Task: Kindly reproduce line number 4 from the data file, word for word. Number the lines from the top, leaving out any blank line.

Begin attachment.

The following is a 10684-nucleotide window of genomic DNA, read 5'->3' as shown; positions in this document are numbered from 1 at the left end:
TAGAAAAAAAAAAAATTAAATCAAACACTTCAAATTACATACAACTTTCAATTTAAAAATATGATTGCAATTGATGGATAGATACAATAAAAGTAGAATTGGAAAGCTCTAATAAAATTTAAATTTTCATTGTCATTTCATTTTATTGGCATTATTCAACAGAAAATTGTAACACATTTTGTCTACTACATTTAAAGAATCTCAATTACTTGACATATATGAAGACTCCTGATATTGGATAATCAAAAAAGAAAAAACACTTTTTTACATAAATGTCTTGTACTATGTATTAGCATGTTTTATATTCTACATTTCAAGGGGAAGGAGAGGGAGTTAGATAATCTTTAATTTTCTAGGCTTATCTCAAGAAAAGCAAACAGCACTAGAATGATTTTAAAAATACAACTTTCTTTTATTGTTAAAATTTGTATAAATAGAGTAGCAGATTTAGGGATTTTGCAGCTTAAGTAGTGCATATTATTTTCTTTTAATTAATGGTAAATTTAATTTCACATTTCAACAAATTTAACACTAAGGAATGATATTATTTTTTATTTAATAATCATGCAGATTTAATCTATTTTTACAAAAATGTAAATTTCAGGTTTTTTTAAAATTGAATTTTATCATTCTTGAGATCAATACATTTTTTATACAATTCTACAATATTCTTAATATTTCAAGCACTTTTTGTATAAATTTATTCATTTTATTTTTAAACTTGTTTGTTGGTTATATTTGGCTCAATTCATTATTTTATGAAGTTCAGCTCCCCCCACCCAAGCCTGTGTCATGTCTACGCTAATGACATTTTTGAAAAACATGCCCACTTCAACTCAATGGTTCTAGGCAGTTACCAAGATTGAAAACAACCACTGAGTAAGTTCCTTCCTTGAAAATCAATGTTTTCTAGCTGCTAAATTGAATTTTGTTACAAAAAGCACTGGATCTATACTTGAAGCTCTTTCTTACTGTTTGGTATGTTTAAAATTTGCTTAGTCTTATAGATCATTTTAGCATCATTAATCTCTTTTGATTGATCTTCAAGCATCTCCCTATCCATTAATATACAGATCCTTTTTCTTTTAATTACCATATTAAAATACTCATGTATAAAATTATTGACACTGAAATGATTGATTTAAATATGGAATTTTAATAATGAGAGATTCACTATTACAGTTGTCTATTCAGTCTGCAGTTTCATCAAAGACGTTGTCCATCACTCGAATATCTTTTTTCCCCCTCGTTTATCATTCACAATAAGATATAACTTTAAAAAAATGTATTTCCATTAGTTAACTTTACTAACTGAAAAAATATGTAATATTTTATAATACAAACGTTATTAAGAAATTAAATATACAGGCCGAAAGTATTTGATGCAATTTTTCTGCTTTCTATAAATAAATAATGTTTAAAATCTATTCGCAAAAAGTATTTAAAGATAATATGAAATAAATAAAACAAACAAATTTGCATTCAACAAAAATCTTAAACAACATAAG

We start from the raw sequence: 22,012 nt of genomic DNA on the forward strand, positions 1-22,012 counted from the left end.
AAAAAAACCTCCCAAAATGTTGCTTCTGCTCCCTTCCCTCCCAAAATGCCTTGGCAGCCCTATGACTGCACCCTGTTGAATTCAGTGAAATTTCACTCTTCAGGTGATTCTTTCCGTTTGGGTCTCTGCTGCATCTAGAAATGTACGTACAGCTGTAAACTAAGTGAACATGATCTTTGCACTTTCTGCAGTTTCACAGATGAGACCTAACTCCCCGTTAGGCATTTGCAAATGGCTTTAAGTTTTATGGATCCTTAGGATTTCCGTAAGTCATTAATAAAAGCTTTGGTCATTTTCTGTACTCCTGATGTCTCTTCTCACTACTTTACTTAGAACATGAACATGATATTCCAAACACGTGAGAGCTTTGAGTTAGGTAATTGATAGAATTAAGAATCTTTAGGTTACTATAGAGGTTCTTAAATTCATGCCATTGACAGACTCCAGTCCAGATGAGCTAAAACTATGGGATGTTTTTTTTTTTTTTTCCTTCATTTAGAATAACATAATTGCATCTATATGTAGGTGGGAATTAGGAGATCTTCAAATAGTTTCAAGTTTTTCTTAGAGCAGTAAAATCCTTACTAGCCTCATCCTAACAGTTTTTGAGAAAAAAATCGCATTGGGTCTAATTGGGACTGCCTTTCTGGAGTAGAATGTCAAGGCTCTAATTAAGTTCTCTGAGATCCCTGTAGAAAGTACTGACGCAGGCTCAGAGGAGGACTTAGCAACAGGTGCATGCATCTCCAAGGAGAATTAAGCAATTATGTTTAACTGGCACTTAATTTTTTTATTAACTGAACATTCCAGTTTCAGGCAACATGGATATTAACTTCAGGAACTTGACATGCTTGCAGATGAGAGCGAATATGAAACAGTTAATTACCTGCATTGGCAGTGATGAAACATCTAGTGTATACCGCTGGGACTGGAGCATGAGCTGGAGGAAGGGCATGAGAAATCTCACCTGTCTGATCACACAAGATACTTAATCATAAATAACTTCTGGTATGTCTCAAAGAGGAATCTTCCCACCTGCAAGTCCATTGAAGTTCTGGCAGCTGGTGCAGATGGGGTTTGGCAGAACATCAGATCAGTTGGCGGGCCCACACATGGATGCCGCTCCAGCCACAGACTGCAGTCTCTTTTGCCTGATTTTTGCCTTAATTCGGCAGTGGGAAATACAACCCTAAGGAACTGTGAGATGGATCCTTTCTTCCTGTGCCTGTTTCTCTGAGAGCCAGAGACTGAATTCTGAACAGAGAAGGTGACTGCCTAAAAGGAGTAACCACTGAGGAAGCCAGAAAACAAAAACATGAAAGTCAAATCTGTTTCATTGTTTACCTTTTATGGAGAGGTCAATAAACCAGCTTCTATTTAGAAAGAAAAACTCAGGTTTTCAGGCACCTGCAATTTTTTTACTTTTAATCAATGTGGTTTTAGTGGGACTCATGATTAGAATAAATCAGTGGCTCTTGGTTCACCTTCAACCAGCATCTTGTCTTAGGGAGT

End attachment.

AAAAAAACCTCCCAAAATGTTGCTTCTGCTCCCTTCCCTCCCAAAATGCCTTGGCAGCCCTATGACTGCACCCTGTTGAATTCAGTGAAATTTCACTCTTCAGGTGATTCTTTCCGTTTGGGTCTCTGCTGCATCTAGAAATGTACGTACAGCTGTAAACTAAGTGAACATGATCTTTGCACTTTCTGCAGTTTCACAGATGAGACCTAACTCCCCGTTAGGCATTTGCAAATGGCTTTAAGTTTTATGGATCCTTAGGATTTCCGTAAGTCATTAATAAAAGCTTTGGTCATTTTCTGTACTCCTGATGTCTCTTCTCACTACTTTACTTAGAACATGAACATGATATTCCAAACACGTGAGAGCTTTGAGTTAGGTAATTGATAGAATTAAGAATCTTTAGGTTACTATAGAGGTTCTTAAATTCATGCCATTGACAGACTCCAGTCCAGATGAGCTAAAACTATGGGATGTTTTTTTTTTTTTTTCCTTCATTTAGAATAACATAATTGCATCTATATGTAGGTGGGAATTAGGAGATCTTCAAATAGTTTCAAGTTTTTCTTAGAGCAGTAAAATCCTTACTAGCCTCATCCTAACAGTTTTTGAGAAAAAAATCGCATTGGGTCTAATTGGGACTGCCTTTCTGGAGTAGAATGTCAAGGCTCTAATTAAGTTCTCTGAGATCCCTGTAGAAAGTACTGACGCAGGCTCAGAGGAGGACTTAGCAACAGGTGCATGCATCTCCAAGGAGAATTAAGCAATTATGTTTAACTGGCACTTAATTTTTTTATTAACTGAACATTCCAGTTTCAGGCAACATGGATATTAACTTCAGGAACTTGACATGCTTGCAGATGAGAGCGAATATGAAACAGTTAATTACCTGCATTGGCAGTGATGAAACATCTAGTGTATACCGCTGGGACTGGAGCATGAGCTGGAGGAAGGGCATGAGAAATCTCACCTGTCTGATCACACAAGATACTTAATCATAAATAACTTCTGGTATGTCTCAAAGAGGAATCTTCCCACCTGCAAGTCCATTGAAGTTCTGGCAGCTGGTGCAGATGGGGTTTGGCAGAACATCAGATCAGTTGGCGGGCCCACACATGGATGCCGCTCCAGCCACAGACTGCAGTCTCTTTTGCCTGATTTTTGCCTTAATTCGGCAGTGGGAAATACAACCCTAAGGAACTGTGAGATGGATCCTTTCTTCCTGTGCCTGTTTCTCTGAGAGCCAGAGACTGAATTCTGAACAGAGAAGGTGACTGCCTAAAAGGAGTAACCACTGAGGAAGCCAGAAAACAAAAACATGAAAGTCAAATCTGTTTCATTGTTTACCTTTTATGGAGAGGTCAATAAACCAGCTTCTATTTAGAAAGAAAAACTCAGGTTTTCAGGCACCTGCAATTTTTTTACTTTTAATCAATGTGGTTTTAGTGGGACTCATGATTAGAATAAATCAGTGGCTCTTGGTTCACCTTCAACCAGCATCTTGTCTTAGGGAGT